Released in 1972, The Leopard captivated Arab audiences and introduced Syrian cinema to the global stage. The film is set in 1946, as the French Mandate forces scaled back their presence, and local feudal landlords, aghas, took their place as oppressors. The Leopard opens with, and periodically returns to, a close-up of the protagonist`s scowling face set against a raging sea, as a haunting voice-over draws on Syrian folk ballads. In the second scene, shot in silhouette, Abu ‘Ali`s wife, Shafiqa, asks why he has acquired a gun, now that the French have gone. Abu ‘Ali avoids the question, but the answer quickly emerges: Syrian landlords, backed by soldiers, demand more tribute than the peasants can afford after a bad harvest. The hero resists, is arrested and beaten, but escapes to the hills, staging guerilla attacks against the new forces of tyranny. Comrades from his days fighting the French try to join him, but Abu ‘Ali turns them away. This is his fight alone.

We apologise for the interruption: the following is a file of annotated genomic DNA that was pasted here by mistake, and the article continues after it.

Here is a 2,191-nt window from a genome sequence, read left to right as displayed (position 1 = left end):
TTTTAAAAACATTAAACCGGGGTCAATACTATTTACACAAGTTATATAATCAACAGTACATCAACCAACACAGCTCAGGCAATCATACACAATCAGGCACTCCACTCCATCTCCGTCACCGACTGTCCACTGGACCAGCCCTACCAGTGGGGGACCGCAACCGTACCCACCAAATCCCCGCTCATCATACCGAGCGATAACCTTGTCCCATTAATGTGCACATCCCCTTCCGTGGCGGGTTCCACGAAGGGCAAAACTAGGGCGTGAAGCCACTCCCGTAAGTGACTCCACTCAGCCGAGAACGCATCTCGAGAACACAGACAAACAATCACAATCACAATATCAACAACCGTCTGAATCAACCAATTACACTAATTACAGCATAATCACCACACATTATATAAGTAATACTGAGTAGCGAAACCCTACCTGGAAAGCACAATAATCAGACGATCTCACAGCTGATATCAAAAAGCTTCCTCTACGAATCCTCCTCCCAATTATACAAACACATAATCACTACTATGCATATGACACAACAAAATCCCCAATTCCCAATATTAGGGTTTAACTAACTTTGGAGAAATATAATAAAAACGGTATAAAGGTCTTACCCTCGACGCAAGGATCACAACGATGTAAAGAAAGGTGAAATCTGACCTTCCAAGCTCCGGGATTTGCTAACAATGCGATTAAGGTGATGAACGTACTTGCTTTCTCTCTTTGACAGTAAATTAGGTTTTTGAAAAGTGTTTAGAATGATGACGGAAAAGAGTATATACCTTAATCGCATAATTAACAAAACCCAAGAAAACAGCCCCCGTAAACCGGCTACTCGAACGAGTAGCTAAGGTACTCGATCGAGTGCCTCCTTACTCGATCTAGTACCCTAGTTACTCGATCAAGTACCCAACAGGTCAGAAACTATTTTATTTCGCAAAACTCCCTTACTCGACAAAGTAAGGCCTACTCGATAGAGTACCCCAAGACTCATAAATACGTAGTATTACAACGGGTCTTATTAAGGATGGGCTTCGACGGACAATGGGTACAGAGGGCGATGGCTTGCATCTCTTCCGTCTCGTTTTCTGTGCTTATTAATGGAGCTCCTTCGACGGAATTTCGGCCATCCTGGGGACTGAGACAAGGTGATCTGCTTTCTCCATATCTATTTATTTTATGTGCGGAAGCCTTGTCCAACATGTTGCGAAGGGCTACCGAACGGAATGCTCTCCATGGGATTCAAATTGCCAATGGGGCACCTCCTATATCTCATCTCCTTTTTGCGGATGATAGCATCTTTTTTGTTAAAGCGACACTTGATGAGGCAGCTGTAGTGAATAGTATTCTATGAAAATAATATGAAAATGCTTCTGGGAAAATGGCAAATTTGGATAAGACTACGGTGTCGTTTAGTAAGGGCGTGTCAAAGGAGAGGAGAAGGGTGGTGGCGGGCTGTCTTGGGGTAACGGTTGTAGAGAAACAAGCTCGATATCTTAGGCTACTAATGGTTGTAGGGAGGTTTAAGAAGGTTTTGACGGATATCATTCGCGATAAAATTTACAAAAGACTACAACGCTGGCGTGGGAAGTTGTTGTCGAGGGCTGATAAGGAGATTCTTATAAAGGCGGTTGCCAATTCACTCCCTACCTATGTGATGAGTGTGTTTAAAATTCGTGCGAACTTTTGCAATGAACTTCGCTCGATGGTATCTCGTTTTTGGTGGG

The soldiers attempt to coerce the rebel`s surrender by harassing the villagers and stealing their food. After a gruesome military raid kills Abu ‘Ali`s nephew, the hero`s sister cries for her brother`s blood. His rebellion has led to this fierce retaliation. Shafiqa visits Abu ‘Ali in hiding, and assures him of the villagers` support, despite the agha`s brutality. Their passionate reunion against a craggy backdrop marks Arab cinema`s first partial nude scene, as the camera caresses the length of unclothed actress Ighra’ ("Seduction," née Nihad ‘Ala al-Din) underneath the amorous rebel. Shafiqa later joins her husband in defending his position against a well-armed platoon. As Cécile Boëx notes, this depiction of female resistance subverts commercial cinema conventions, as Shafiqa is no longer merely an object of male desire, but a rifle-bearing rebel for a collective cause (2011, 135).